Wednesday, September 08, 2010

An important upside from cutting government spending is no longer available

When interest rates were high, economists used to say that reducing the Federal deficit would lower interest rates and increase available capital for private lending so private enterprise could create more jobs.

Well, that mechanism no longer applies now that interest rates are at rock bottom in spite of record deficits.

The downside of cutting government spending still applies; reducing the size of government and it's employees as consumers in the market.

With less government spending, consumer demand drops since a lot of that demand is government purchases and the spending of public employees.

Does private enterprise have anything to fill the hole blown into consumer demand if government cuts back?

The old argument of lower interest rates no longer applies as far as I can tell. How can interest rates get lower?

What else is there to bolster consumer spending?

Maybe cutting government would have one long term benefit. When it brings a deeper recession, rampant deflation is also likely. Yes, deflation meaning prices coming down. Deflating the obese American economy, that is now on the life support of government spending. Deflating property values still farther, for instance.

This would be painful, but as things come crashing down, there might be an upside. If America was cheaper, our products and services would be less expensive on world markets.

Another way to cheapen America, without creating the social chaos that huge cuts in government would most likely bring, is to devalue the American dollar. Devalue the dollar by just printing more money.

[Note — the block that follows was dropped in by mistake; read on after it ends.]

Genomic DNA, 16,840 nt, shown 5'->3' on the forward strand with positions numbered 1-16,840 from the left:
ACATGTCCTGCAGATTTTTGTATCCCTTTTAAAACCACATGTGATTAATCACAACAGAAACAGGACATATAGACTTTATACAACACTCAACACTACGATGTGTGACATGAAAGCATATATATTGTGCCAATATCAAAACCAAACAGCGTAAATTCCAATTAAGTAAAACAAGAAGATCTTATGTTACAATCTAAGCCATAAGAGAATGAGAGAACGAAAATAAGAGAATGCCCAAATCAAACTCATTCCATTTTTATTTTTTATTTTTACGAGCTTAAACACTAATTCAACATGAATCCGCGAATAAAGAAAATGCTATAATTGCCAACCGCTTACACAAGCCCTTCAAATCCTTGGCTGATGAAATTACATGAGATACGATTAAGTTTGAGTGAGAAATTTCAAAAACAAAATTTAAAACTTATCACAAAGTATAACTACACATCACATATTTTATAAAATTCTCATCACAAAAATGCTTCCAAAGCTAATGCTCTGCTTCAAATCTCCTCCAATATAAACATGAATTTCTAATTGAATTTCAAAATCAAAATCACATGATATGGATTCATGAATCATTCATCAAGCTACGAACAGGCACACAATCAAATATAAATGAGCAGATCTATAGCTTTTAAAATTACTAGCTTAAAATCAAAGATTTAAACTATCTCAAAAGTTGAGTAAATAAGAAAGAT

If Federal Reserve prints lots of money to prop up government spending, a "soft landing" could possibly be engineered. A soft landing would basically be lower valued US dollars which would make imports to the US more expensive and exports from the US less expensive.

In the long run, maybe the US would be consuming less and producing more.

A leaner US indeed.


Larry said...

A soft landing may be what they would like to see, but it's ruinous for those of us that have sacrificed, saved, invested, and otherwise been responsible participants in the American economy. I don't think printing dollars is the "right thing to do". But, I'm sure that's what they will try since nobody seems to want to make any sacrifices these days.

Theslowlane Robert Ashworth said...

Good to hear from you. Too bad that so many people depend on federal spending and aren't hardly willing to give an inch. Veterans, the military, Medicare, highways, disaster relief, interest on previous debt. Just about the entire budget is entitlements.